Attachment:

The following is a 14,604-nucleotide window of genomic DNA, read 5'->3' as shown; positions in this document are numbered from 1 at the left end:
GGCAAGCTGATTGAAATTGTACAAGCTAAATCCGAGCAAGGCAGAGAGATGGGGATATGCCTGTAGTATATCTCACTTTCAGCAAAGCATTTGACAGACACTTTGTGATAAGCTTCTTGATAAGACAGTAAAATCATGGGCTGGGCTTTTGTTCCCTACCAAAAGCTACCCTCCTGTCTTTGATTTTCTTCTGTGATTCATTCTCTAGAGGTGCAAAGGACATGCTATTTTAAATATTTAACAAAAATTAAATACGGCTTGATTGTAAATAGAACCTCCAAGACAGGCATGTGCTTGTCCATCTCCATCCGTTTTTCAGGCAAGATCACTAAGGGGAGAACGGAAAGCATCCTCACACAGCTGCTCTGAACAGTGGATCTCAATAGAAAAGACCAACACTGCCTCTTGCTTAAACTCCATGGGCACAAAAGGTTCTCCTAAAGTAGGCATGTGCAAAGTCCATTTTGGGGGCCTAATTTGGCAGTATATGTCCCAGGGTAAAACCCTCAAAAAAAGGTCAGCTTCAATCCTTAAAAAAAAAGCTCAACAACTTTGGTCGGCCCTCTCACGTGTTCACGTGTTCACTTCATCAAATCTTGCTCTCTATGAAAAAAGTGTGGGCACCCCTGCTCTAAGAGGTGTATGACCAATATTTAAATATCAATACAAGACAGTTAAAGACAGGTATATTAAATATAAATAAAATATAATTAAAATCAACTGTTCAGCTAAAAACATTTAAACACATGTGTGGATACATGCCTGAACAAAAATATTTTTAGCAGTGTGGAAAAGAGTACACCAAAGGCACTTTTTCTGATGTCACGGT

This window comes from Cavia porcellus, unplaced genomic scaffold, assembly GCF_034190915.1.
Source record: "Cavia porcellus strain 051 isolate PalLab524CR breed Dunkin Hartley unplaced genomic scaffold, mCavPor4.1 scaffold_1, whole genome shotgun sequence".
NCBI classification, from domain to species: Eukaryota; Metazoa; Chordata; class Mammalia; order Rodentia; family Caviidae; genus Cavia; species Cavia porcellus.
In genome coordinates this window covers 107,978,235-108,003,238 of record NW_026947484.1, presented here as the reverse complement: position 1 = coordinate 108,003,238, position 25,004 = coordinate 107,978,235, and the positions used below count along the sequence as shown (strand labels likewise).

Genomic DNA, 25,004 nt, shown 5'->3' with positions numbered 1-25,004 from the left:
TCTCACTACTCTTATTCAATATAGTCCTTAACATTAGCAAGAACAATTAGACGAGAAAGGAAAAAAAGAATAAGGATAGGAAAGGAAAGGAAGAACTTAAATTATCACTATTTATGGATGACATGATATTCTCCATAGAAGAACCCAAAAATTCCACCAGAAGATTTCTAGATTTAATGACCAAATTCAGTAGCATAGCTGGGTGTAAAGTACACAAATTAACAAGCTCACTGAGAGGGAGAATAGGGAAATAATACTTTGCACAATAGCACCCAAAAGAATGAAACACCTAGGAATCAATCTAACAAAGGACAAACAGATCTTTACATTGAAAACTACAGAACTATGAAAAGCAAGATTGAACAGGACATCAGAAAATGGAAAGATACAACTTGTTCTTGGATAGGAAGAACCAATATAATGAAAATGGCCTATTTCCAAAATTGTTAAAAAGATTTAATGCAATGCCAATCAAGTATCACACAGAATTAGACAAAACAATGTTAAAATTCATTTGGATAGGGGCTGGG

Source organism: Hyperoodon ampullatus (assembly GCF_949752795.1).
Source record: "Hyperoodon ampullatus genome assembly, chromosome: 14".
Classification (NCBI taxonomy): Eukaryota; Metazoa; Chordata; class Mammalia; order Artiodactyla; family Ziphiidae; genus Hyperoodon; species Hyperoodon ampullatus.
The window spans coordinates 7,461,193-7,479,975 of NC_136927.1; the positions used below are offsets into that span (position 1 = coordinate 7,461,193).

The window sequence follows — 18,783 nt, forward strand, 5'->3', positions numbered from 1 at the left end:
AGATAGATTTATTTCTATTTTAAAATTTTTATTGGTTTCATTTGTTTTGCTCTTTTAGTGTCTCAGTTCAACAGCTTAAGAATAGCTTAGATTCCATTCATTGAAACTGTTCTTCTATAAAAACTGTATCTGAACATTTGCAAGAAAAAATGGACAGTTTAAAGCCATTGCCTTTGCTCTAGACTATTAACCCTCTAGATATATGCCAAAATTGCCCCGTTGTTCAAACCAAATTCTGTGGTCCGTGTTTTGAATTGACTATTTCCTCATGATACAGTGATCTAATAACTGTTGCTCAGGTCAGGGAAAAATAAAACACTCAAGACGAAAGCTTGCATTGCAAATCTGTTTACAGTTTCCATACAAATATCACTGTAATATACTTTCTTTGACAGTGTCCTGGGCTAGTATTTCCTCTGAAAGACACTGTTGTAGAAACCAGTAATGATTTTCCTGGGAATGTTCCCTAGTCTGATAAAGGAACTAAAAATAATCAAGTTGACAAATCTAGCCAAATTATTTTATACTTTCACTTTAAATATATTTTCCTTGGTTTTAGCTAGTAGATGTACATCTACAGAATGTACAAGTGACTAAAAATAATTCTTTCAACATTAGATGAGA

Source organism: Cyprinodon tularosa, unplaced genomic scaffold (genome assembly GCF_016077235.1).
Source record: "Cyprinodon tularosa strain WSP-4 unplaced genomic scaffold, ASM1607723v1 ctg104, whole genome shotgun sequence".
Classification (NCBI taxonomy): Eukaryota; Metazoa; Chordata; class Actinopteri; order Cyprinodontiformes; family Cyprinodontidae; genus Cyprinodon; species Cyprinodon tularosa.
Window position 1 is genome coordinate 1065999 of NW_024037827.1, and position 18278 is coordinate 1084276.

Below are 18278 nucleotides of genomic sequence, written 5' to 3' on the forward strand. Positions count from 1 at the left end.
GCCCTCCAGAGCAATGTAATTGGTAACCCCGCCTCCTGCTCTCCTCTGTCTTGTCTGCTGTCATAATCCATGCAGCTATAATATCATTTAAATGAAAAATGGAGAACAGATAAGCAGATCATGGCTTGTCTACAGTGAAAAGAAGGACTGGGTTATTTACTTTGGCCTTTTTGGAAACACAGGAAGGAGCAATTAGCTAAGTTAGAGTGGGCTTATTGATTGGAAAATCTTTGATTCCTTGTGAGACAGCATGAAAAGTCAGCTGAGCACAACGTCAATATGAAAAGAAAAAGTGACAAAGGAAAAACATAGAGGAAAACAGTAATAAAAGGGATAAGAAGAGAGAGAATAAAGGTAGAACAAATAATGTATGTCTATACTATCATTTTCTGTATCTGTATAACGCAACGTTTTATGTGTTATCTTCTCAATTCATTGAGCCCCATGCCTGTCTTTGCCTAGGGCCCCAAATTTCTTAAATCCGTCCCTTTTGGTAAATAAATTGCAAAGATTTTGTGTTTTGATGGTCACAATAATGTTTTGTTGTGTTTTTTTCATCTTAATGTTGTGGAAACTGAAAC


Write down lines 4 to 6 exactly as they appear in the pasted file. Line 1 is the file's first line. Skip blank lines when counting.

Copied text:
Source record: "Cavia porcellus strain 051 isolate PalLab524CR breed Dunkin Hartley unplaced genomic scaffold, mCavPor4.1 scaffold_1, whole genome shotgun sequence".
NCBI classification, from domain to species: Eukaryota; Metazoa; Chordata; class Mammalia; order Rodentia; family Caviidae; genus Cavia; species Cavia porcellus.
In genome coordinates this window covers 107,978,235-108,003,238 of record NW_026947484.1, presented here as the reverse complement: position 1 = coordinate 108,003,238, position 25,004 = coordinate 107,978,235, and the positions used below count along the sequence as shown (strand labels likewise).